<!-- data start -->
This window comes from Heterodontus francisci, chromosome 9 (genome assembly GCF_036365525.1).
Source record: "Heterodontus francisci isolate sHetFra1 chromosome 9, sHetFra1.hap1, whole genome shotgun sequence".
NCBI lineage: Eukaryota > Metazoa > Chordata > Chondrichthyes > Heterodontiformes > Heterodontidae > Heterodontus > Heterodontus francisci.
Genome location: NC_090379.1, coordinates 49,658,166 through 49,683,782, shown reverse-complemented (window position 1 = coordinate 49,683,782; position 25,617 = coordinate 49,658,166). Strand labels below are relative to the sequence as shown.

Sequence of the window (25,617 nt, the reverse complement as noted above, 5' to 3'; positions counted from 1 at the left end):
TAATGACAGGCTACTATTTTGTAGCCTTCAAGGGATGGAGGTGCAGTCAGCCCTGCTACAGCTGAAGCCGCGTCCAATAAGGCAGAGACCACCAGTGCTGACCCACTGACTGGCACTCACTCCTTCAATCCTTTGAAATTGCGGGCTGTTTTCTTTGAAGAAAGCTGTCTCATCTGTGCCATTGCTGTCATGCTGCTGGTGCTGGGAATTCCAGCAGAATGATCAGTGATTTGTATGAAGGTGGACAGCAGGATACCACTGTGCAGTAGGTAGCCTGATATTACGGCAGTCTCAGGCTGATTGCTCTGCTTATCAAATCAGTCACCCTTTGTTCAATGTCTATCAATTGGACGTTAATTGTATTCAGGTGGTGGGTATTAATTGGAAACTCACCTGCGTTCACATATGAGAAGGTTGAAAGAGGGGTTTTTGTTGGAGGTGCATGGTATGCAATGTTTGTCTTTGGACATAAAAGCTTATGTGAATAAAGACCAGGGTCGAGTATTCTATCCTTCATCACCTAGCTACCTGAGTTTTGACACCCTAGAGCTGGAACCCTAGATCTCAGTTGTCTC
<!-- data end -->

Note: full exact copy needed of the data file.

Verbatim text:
This window comes from Heterodontus francisci, chromosome 9 (genome assembly GCF_036365525.1).
Source record: "Heterodontus francisci isolate sHetFra1 chromosome 9, sHetFra1.hap1, whole genome shotgun sequence".
NCBI lineage: Eukaryota > Metazoa > Chordata > Chondrichthyes > Heterodontiformes > Heterodontidae > Heterodontus > Heterodontus francisci.
Genome location: NC_090379.1, coordinates 49,658,166 through 49,683,782, shown reverse-complemented (window position 1 = coordinate 49,683,782; position 25,617 = coordinate 49,658,166). Strand labels below are relative to the sequence as shown.

Sequence of the window (25,617 nt, the reverse complement as noted above, 5' to 3'; positions counted from 1 at the left end):
TAATGACAGGCTACTATTTTGTAGCCTTCAAGGGATGGAGGTGCAGTCAGCCCTGCTACAGCTGAAGCCGCGTCCAATAAGGCAGAGACCACCAGTGCTGACCCACTGACTGGCACTCACTCCTTCAATCCTTTGAAATTGCGGGCTGTTTTCTTTGAAGAAAGCTGTCTCATCTGTGCCATTGCTGTCATGCTGCTGGTGCTGGGAATTCCAGCAGAATGATCAGTGATTTGTATGAAGGTGGACAGCAGGATACCACTGTGCAGTAGGTAGCCTGATATTACGGCAGTCTCAGGCTGATTGCTCTGCTTATCAAATCAGTCACCCTTTGTTCAATGTCTATCAATTGGACGTTAATTGTATTCAGGTGGTGGGTATTAATTGGAAACTCACCTGCGTTCACATATGAGAAGGTTGAAAGAGGGGTTTTTGTTGGAGGTGCATGGTATGCAATGTTTGTCTTTGGACATAAAAGCTTATGTGAATAAAGACCAGGGTCGAGTATTCTATCCTTCATCACCTAGCTACCTGAGTTTTGACACCCTAGAGCTGGAACCCTAGATCTCAGTTGTCTC